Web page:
Interview 2 (pls. read prev. post)


>10. How do the films in the present compare to those
>films of 30-50 years ago?

That depends on what industry you're talking about. As far as world cinema is concerned, some of the best works were coming out of Japan and India; Philippines, I've seen some of the '50s films, but it's difficult to assess firsthand; many of the pictures are gone.  Philippine cinema is suffering from a kind of Alzheimers, a gradual loss of memory, with the loss of our film prints.

I can say right now that compared to around 30 years ago, we were on top of the world, or near it; the only other comparably great cinema being made that I can think of is by the United States (Scorsese, Coppola, Altman). Of course the great films of the '70s are better preserved and more easily seen, so this is hardly an objective judgement.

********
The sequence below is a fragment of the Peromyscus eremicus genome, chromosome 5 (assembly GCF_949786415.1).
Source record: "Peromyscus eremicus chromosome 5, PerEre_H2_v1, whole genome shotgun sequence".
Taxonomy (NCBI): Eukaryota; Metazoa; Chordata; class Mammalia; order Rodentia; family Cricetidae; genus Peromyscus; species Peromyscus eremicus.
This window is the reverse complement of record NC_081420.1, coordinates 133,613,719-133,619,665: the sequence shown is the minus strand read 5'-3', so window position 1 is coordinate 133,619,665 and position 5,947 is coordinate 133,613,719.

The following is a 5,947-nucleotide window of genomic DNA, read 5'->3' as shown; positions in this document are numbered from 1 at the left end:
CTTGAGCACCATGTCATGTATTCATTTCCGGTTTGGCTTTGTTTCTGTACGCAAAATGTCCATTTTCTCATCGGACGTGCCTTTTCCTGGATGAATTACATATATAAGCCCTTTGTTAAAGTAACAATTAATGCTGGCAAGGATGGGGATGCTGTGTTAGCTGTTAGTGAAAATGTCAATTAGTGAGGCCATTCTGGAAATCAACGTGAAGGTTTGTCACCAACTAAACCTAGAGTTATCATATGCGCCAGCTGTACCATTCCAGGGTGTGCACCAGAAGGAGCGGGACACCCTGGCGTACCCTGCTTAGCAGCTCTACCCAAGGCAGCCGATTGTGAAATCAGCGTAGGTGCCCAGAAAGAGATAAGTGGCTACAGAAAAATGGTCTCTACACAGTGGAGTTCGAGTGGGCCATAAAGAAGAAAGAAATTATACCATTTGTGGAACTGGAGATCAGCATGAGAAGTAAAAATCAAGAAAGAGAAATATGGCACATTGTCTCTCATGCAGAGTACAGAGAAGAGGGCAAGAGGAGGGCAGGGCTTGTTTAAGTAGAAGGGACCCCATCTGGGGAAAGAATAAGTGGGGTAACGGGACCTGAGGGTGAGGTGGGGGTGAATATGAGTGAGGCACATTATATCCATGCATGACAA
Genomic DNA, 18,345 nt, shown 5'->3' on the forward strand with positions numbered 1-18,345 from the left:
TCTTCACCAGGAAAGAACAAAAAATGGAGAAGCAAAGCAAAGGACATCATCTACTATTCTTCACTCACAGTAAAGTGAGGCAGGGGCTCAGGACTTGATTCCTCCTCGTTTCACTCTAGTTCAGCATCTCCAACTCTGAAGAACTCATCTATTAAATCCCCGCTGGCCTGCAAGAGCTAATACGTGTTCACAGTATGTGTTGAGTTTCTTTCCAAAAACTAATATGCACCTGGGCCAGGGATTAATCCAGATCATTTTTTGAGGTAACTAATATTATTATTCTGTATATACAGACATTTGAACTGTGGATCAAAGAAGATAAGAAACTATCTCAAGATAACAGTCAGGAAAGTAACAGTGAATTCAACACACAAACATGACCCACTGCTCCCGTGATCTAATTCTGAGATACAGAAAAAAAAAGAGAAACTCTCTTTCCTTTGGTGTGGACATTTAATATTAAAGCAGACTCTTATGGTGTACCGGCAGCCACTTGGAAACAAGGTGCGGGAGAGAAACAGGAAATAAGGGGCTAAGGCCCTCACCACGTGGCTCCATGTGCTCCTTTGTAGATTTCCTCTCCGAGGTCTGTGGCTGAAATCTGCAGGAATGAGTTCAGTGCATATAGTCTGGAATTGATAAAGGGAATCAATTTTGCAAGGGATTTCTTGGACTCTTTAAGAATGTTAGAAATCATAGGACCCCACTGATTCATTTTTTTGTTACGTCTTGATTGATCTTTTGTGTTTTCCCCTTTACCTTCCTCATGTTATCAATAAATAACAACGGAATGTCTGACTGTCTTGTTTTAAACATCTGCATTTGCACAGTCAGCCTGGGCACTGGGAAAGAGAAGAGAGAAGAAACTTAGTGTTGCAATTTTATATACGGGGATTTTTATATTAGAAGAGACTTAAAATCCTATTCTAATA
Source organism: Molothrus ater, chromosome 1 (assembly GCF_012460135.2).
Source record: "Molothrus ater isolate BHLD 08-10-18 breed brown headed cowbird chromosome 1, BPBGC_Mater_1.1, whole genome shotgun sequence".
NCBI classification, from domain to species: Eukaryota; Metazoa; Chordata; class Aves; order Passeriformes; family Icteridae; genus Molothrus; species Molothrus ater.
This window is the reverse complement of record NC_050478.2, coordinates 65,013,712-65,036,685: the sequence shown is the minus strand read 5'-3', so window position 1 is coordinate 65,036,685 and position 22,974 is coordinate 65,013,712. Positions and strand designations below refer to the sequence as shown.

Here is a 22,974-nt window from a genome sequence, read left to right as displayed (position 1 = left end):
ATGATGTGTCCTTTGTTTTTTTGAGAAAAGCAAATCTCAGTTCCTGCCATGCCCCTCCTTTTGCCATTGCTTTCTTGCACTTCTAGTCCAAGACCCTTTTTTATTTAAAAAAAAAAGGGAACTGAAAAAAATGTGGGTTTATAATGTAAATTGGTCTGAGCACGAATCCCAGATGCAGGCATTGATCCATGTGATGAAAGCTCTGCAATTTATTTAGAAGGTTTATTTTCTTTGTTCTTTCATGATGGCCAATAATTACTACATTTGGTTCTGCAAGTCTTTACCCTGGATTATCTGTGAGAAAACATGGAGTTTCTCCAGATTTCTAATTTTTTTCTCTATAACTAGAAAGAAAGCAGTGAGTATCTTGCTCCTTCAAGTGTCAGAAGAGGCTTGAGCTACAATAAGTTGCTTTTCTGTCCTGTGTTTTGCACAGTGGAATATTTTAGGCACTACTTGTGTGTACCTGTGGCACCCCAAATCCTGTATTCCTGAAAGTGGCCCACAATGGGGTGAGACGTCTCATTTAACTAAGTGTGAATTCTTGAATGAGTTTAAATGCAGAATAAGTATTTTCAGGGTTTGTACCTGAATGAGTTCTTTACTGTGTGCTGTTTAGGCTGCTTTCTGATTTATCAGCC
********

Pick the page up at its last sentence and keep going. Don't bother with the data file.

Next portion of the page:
But there is still good work being done today.  I think the films of Lav Diaz, of Mario O'Hara, Tikoy Aguiluz and the rare output from Mike de Leon still gives some hope.  I still hope Celso Ad. Castillo can do something good, even great--he nearly did, with Lihim ni Madonna. The independent filmmaking scene is vigorous as ever, maybe even more vigorous with the advent of diigital cameras. Aureaus Solito, Khavn de la Cruz, Ditsy Carolino and Sari Dalena, Raymond Red, among many others.

Of commercial films I think Chito Rono, Jeffrey Jeturian, Ronnie Ricketts and Maryo delos Reyes are doing good if not first-rate work. Of the new directors I like Joyce Bernal, Quark Henares, Rico Illarde.

>11. Do you think the current film industry still has
>potential to overcome its weaknesses and in so doing
>make Class A films?

I think it's making Class A films (whatever that means); no one knows about it, though. (con't)

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